"But surely only the passenger trains have time tables?"
"My dear Margaret, every single train is in a time-table. Every local goods, every light engine movement. Only not, of course, in the timetable you buy for sixpence at the Enquiry Office. Only a small fraction of all the train movements are in that. Even the man behind the counter knows virtually nothing of the rest."
"Only Wendley knows the whole works," said Mimi from the sofa.
It is in this light that Margaret's psychological development in the story is best examined. She is, as the story begins, a novice at hiking, deferring to Mimi's wisdom much of the time. Their rather uncertain friendship, tracked in seemingly innocuous exchanges with Aickman's usual subtlety and acuity, is particularly strained by Mimi's flirtation with Wendley Roper. Margaret's frustration leads to an epiphany:
Suddenly, looking at Mimi sprawling in her trousers and tight high-necked sweater, Margaret saw the point, clearer than in any book: Mimi was physically attractive; she herself in all probability was not. And nothing else in all life, in all the world, really counted. Nothing, nothing. Being cleverer; on the whole (as she thought) kinder; being more refined; the daughter of a Lord: such things were the dust beneath Mimi's chariot wheels, items in the list of life's innumerable unwantable impedimenta.Taken by itself, this could be critiqued as rather patronizing male sympathy for an unattractive woman, with more than a hint of class condescension worked in. But as the story evolves, it becomes obvious that there are in fact things beyond attractiveness that "really count." Mimi's attractiveness has brought down on her the baleful attentions of Wendley Roper, and also of the man in the Guest House, with whom Roper is linked by the "inverted echo" of his words, itself explicitly paralleled to the verbal echo by which Margaret begins to realize that Beech is a woman. Recall also Margaret's observation that the man in the Guest House is "one of the many men who classify women into those you talk to and those with whom words merely impede the way." Mimi's lack of cleverness has also left her unable to see that Roper is quite dangerous. Margaret's cleverness, on the other hand, allows her to recall the existence of Mimi's knife and use it to save herself from Beech, which in turn helps her protect Mimi from Roper's attentions, though not before Mimi has had whatever disturbing experience the train tickets shoved into her pockets are meant to suggest.
The conclusion of the story, with the tickets, the revelation of Beech's cross-dressing, and the abrupt ending so common in Aickman, has a mysterious and surreal quality that is equally common in Aickman, but each of these elements has its logic. The tickets, whatever one thinks of them aesthetically-- personally I find them too absurd to be unsettling, if to unsettle was the intention-- are an extension of "the railway blight," its invasion of the person of the visitor. It may be trite to point out that pockets are yonic, but with Aickman one never feels that the sexual is very far away. Beech's cross-dressing is a consequence of the love that has also trapped her with Wendley Roper. I can't work out whether she is supposed to have been in love with Miss Roper, in which case her cross-dressing, undertaken only after Miss Roper's death, would have an added pathetic irony, or with Wendley; I'm inclined to assume the former. Either way, the perils of attraction and attractiveness are once again involved, as they are in many of Aickman's stories about women. (His stories about men, on the other hand, tend to glamorize and mystify female attractiveness. These are not incompatible approaches, but I'll withhold further discussion of the point for a more appropriate essay.) And the ending, in which Margaret uses Beech's bloodstained blouse to wave to the train, represents the triumph of Margaret's cleverness over Mimi's sex appeal, Mimi having given up and been reduced to near-catatonia. There is also the potency of the approaching train, previously an image of mystery, power, and danger, becoming a symbol of hoped-for rescue.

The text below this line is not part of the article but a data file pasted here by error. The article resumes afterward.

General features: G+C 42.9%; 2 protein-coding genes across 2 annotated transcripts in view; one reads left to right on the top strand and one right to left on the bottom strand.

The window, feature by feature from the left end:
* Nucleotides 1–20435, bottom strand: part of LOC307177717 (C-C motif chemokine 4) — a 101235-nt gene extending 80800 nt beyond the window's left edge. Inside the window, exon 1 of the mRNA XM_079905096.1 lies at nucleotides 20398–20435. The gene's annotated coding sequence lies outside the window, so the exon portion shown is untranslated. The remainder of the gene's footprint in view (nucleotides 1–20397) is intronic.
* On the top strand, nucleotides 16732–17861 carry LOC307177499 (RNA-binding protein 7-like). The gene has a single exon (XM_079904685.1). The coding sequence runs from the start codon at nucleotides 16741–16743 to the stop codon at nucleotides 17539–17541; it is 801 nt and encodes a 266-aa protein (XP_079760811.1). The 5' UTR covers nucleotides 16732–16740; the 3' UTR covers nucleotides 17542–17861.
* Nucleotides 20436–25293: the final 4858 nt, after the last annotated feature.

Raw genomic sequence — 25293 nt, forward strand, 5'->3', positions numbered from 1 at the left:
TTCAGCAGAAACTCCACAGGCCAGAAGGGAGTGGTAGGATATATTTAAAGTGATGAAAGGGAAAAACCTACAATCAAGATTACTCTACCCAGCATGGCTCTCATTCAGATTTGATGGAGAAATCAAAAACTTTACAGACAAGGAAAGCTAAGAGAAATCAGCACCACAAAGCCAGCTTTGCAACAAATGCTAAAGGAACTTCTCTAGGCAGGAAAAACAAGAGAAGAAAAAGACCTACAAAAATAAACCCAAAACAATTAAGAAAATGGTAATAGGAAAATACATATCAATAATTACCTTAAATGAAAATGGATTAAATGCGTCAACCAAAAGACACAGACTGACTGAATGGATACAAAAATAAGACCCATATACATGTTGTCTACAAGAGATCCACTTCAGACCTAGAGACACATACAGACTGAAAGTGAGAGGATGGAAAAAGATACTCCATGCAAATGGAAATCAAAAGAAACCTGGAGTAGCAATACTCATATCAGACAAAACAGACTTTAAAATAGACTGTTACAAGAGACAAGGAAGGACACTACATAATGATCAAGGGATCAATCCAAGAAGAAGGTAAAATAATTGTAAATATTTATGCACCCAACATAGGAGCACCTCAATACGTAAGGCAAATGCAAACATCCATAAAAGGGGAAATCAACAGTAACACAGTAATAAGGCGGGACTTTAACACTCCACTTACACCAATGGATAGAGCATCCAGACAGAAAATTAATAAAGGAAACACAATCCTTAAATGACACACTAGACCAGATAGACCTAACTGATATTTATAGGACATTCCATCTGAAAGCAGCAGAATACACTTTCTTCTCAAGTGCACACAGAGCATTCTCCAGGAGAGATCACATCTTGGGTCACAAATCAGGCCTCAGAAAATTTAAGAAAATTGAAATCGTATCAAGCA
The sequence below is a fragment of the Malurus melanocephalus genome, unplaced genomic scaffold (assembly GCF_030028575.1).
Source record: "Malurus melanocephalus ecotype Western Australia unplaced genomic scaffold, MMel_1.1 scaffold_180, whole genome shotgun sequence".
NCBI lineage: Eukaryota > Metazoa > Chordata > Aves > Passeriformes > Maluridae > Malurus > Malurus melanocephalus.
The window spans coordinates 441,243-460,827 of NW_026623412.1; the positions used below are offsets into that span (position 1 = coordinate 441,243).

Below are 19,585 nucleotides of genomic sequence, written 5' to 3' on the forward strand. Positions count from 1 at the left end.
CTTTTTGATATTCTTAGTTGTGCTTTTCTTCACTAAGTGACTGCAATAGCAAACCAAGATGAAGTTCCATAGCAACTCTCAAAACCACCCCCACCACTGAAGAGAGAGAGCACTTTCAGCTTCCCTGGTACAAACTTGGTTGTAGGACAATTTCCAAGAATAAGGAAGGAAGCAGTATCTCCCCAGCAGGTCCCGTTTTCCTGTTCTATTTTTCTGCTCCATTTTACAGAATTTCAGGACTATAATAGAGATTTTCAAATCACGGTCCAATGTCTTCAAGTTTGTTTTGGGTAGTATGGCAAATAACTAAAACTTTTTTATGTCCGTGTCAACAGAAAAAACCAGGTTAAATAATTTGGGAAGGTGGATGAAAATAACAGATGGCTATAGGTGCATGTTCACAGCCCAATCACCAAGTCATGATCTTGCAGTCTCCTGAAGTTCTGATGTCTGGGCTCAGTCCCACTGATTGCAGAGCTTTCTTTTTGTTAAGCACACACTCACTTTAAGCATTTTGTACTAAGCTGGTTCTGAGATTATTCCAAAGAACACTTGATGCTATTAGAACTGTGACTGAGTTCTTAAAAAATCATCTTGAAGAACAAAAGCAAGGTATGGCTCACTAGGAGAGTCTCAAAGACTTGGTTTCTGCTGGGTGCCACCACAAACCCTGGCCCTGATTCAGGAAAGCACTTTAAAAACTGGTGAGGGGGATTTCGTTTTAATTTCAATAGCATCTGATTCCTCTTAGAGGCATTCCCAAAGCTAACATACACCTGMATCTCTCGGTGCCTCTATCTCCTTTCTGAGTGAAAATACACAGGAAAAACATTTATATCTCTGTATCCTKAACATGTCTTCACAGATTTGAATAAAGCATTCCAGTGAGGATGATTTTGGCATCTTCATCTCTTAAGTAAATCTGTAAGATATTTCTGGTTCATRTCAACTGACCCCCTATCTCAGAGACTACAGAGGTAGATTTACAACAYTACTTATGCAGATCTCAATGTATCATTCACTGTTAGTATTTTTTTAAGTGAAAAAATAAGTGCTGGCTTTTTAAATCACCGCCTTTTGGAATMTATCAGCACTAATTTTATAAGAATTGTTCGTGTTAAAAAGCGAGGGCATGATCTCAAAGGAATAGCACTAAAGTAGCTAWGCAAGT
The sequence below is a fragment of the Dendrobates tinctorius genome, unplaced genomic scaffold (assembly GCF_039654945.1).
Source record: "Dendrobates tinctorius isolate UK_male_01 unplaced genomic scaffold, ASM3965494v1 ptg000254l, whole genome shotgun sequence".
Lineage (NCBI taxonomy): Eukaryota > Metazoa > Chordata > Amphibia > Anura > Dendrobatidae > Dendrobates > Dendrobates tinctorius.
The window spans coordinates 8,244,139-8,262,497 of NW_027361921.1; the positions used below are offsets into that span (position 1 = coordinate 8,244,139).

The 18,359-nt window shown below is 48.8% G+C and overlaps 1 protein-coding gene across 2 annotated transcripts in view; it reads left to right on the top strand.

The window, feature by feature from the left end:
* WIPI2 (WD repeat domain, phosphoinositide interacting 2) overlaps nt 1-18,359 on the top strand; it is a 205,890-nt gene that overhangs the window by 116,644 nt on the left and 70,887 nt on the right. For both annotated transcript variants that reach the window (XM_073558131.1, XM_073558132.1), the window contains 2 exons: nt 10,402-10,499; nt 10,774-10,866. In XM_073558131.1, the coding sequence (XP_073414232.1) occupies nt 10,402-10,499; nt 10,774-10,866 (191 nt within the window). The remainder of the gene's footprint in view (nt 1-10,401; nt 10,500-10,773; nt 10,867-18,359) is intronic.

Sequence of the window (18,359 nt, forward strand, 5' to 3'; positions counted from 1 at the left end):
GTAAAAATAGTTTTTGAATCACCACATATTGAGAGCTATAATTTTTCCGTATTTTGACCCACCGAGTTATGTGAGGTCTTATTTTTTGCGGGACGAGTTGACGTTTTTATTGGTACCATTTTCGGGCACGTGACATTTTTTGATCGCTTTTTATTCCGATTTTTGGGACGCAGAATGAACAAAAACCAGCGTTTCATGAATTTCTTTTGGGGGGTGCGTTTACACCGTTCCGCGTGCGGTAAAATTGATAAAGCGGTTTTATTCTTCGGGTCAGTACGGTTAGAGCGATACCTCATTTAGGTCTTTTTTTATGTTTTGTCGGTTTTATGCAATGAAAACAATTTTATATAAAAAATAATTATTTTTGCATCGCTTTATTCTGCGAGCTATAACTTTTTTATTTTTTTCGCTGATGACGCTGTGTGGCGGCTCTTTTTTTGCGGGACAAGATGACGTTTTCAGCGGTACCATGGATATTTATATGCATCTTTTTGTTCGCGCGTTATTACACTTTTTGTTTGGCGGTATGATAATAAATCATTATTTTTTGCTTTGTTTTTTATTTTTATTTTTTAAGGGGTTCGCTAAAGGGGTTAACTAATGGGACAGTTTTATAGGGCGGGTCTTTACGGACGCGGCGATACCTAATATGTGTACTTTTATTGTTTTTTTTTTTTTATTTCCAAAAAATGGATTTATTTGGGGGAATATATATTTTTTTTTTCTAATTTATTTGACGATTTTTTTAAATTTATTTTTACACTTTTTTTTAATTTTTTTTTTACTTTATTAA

There is, though, a darker reading of the story's final image. Miss Roper, after all, had been signalling from the same window several times a day for years, and all anyone ever did was wave back. Although the blood on Beech's blouse might be expected to garner more attention, there is no guarantee that Aickman meant to suggest Margaret and Mimi would achieve rescue; one cannot rule out the possibility that they are trapped. But that would be atypical, as Aickman's stories with female protagonists generally end, if not optimistically, than at least with the sense that their lives have opened out rather than being curtailed: "Bind Your Hair," "The School Friend," "Into the Wood," "The Real Road to the Church," "Growing Boys," "The Next Glade." ("The Inner Room" is an exception, though, to the extent that its protagonist's gender is significant, and "Hand in Glove" is a more pertinent one.) It is that sense of opening out with which "The Trains" begins:
On the moors, as early as this, the air no longer clung about her, impeding her movements, absorbing her energies. Now a warm breeze seemed to lift her up and bear her on: the absorption process was reversed; her blood stream drew impulsion from the zephyrs. Her thoughts raced from her in all directions, unproductive but joyful.Such "lifting up" is the result of supernatural experience in many of Aickman's tales, whether they end well or ill; even the fatal carries with it certain revelations. "The Trains" is thus the first of many explorations of what one will find if one wanders (forgive the slight muddling of metaphors) off the beaten track.